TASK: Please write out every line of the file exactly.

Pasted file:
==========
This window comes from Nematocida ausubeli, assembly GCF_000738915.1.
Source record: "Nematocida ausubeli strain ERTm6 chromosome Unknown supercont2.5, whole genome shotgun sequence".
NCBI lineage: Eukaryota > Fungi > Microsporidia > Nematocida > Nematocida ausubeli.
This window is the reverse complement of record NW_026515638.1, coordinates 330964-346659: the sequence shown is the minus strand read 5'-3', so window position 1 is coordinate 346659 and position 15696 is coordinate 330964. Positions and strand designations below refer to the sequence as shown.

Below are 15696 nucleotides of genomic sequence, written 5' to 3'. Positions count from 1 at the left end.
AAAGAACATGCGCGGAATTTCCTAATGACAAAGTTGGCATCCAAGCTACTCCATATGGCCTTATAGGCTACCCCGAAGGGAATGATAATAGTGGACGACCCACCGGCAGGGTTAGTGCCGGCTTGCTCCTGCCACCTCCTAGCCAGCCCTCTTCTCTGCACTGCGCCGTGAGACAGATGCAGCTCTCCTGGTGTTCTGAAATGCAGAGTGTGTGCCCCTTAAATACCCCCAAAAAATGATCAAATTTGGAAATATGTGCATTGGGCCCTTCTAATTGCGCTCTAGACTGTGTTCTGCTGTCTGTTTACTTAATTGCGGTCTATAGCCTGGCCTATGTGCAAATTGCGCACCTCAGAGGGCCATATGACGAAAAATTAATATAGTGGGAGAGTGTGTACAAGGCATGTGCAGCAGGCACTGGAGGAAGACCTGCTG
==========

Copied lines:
This window comes from Nematocida ausubeli, assembly GCF_000738915.1.
Source record: "Nematocida ausubeli strain ERTm6 chromosome Unknown supercont2.5, whole genome shotgun sequence".
NCBI lineage: Eukaryota > Fungi > Microsporidia > Nematocida > Nematocida ausubeli.
This window is the reverse complement of record NW_026515638.1, coordinates 330964-346659: the sequence shown is the minus strand read 5'-3', so window position 1 is coordinate 346659 and position 15696 is coordinate 330964. Positions and strand designations below refer to the sequence as shown.

Below are 15696 nucleotides of genomic sequence, written 5' to 3'. Positions count from 1 at the left end.
AAAGAACATGCGCGGAATTTCCTAATGACAAAGTTGGCATCCAAGCTACTCCATATGGCCTTATAGGCTACCCCGAAGGGAATGATAATAGTGGACGACCCACCGGCAGGGTTAGTGCCGGCTTGCTCCTGCCACCTCCTAGCCAGCCCTCTTCTCTGCACTGCGCCGTGAGACAGATGCAGCTCTCCTGGTGTTCTGAAATGCAGAGTGTGTGCCCCTTAAATACCCCCAAAAAATGATCAAATTTGGAAATATGTGCATTGGGCCCTTCTAATTGCGCTCTAGACTGTGTTCTGCTGTCTGTTTACTTAATTGCGGTCTATAGCCTGGCCTATGTGCAAATTGCGCACCTCAGAGGGCCATATGACGAAAAATTAATATAGTGGGAGAGTGTGTACAAGGCATGTGCAGCAGGCACTGGAGGAAGACCTGCTG